By Ashley Dunkak

DETROIT (CBS DETROIT) – As the Detroit Lions continue their search for a head coach, former longtime NFL quarterbacks Phil Simms, Rich Gannon and Steve Beuerlein disagree with the team’s decision to involve 25-year-old quarterback Matthew Stafford in the process.

Many outlets have reported the Lions’  interview of Baltimore Ravens offensive coordinator Jim Caldwell included a meeting with Stafford, during which Caldwell broke down game film and showed Stafford how he could improve.

How much Stafford’s impressions of coaches will influence the final decision of the team is hard to say, of course, but it stands to reason the team would not have candidates present to Stafford if the Lions did not want his input.

On the Monday QB segment on CBS, Simms, Gannon and Beuerlein discussed the pitfalls of letting a quarterback in on the process of selecting his future boss.

“It’s the owner, the general manager, coach, and then the quarterback,” Simms said. “Once you disrupt that order, you’ve got chaos. And when has it worked any other way? Somebody give me an example. I just don’t understand that.

“Matthew Stafford and [Washington Redskins quarterback Robert Griffin III] … their money is dictating their power and what they are to the organization,” Simms added. “I think it’s wrong, and I think you have a hard time having success this way.”

The Redskins signed Griffin to a four-year, $21.1 million deal in 2012, and just this summer the Lions gave Stafford a three-year, $53 million extension on top of the six-year, $78 million deal he signed back in 2009.

Neither team has done well recently. This season, the Lions lost six of their last seven games, blowing fourth-quarter leads in each loss, on their way to a 7-9 finish after beginning the season 6-3. The Redskins were even more pathetic, losing nine of their final 10 games on the way to a 3-13 record.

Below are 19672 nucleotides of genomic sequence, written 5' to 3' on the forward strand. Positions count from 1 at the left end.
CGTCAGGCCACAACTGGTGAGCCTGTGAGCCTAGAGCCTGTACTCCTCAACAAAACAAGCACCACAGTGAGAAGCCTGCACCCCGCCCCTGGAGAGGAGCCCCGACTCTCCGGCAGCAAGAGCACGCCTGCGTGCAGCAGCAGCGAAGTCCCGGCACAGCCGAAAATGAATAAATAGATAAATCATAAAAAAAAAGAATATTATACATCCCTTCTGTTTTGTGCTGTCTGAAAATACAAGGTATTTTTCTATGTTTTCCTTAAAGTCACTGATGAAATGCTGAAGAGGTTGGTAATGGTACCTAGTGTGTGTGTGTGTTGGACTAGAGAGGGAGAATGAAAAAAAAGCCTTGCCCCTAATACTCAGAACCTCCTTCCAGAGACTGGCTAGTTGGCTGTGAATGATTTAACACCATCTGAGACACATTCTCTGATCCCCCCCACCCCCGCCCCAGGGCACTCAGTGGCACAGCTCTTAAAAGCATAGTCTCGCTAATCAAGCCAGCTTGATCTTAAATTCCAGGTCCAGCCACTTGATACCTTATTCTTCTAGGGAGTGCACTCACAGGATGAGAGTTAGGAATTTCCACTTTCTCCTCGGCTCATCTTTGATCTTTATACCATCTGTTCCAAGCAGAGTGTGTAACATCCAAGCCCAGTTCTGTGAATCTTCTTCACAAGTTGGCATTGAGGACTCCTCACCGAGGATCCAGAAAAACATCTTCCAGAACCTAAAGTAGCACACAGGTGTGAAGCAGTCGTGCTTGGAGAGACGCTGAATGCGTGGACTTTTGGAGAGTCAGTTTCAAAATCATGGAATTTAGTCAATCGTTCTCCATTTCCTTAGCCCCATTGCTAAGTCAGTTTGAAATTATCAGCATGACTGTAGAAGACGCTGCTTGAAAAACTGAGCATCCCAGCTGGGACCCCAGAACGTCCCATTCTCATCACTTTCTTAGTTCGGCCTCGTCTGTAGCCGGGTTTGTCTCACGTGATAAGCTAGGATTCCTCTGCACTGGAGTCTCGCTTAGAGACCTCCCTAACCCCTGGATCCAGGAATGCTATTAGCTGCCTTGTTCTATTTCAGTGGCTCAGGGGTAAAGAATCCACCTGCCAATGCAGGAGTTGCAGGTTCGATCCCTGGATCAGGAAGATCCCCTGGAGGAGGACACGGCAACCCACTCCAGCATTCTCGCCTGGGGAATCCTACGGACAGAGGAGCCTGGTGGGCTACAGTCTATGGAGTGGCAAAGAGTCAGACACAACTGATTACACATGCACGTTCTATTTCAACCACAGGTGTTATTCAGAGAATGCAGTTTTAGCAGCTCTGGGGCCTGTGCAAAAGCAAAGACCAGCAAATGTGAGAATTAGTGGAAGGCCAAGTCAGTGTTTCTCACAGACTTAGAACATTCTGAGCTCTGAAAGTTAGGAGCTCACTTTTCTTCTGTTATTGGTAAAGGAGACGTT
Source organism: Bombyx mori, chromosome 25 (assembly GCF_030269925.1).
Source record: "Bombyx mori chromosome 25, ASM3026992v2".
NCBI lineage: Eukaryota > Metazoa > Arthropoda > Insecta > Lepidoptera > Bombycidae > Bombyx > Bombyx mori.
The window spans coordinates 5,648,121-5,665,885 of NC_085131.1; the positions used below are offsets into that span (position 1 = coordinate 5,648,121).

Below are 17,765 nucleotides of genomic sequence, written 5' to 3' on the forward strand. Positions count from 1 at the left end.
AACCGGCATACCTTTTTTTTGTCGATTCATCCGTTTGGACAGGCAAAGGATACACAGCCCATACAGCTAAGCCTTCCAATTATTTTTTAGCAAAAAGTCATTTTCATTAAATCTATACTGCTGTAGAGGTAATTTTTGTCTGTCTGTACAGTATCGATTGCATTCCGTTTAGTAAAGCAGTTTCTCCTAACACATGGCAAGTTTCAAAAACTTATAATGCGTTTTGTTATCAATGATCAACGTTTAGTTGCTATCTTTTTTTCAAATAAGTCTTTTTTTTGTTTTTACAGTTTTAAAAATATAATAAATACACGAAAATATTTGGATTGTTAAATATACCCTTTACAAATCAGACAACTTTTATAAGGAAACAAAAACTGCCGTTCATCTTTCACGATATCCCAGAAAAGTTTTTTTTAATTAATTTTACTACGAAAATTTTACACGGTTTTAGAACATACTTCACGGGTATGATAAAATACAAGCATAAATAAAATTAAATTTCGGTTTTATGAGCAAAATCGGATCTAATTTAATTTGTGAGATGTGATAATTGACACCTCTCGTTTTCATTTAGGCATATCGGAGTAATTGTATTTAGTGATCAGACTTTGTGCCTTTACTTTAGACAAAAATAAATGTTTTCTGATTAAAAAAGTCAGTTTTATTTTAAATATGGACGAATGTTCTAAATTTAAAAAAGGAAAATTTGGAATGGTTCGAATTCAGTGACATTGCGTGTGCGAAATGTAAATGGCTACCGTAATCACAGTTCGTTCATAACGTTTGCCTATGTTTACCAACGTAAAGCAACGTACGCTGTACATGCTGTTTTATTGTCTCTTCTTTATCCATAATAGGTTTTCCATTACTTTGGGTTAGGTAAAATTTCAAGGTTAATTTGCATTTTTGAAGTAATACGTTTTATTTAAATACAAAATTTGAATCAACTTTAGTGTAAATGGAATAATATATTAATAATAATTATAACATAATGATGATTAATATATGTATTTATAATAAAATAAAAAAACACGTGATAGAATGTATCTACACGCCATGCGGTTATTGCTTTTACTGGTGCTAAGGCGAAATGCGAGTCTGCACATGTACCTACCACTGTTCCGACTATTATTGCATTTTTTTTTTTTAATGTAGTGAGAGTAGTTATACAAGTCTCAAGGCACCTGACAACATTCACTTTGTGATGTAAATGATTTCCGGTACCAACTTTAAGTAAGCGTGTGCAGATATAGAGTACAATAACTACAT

“The bottom line is as soon as you start letting a 23-year-old kid, 25, 26, 27, whatever Matthew Stafford is, somewhere in that neighborhood, get involved with decisions like this, you’ve lost control,” Beuerlein said. “You’ve got to have an owner that is smart enough to understand you get a football guy to make that decision. If you don’t have that general manager in place, you find somebody that you trust who’s going to help lead that search.

“You’ve got to consider what that quarterback is good at, what his personality’s like, how that relationship’s going to work, but you don’t let them have input into who that head coach is,” Beuerlein added. “That’s a huge mistake.”

Gannon, a 17-year veteran who took three different teams to playoff games and led the Oakland Raiders to a Super Bowl, had a different perspective on why letting a quarterback help choose the next coach could be problematic.

“I think it creates some tension in the locker room with your teammates,” Gannon said. “If he’s the golden child, and he’s involved in those type of decisions, what other decisions is he involved in? Is he involved in my playing time as a running back or as a wide receiver? Is he picking the starting roster? Those are the things you need to keep in mind.”


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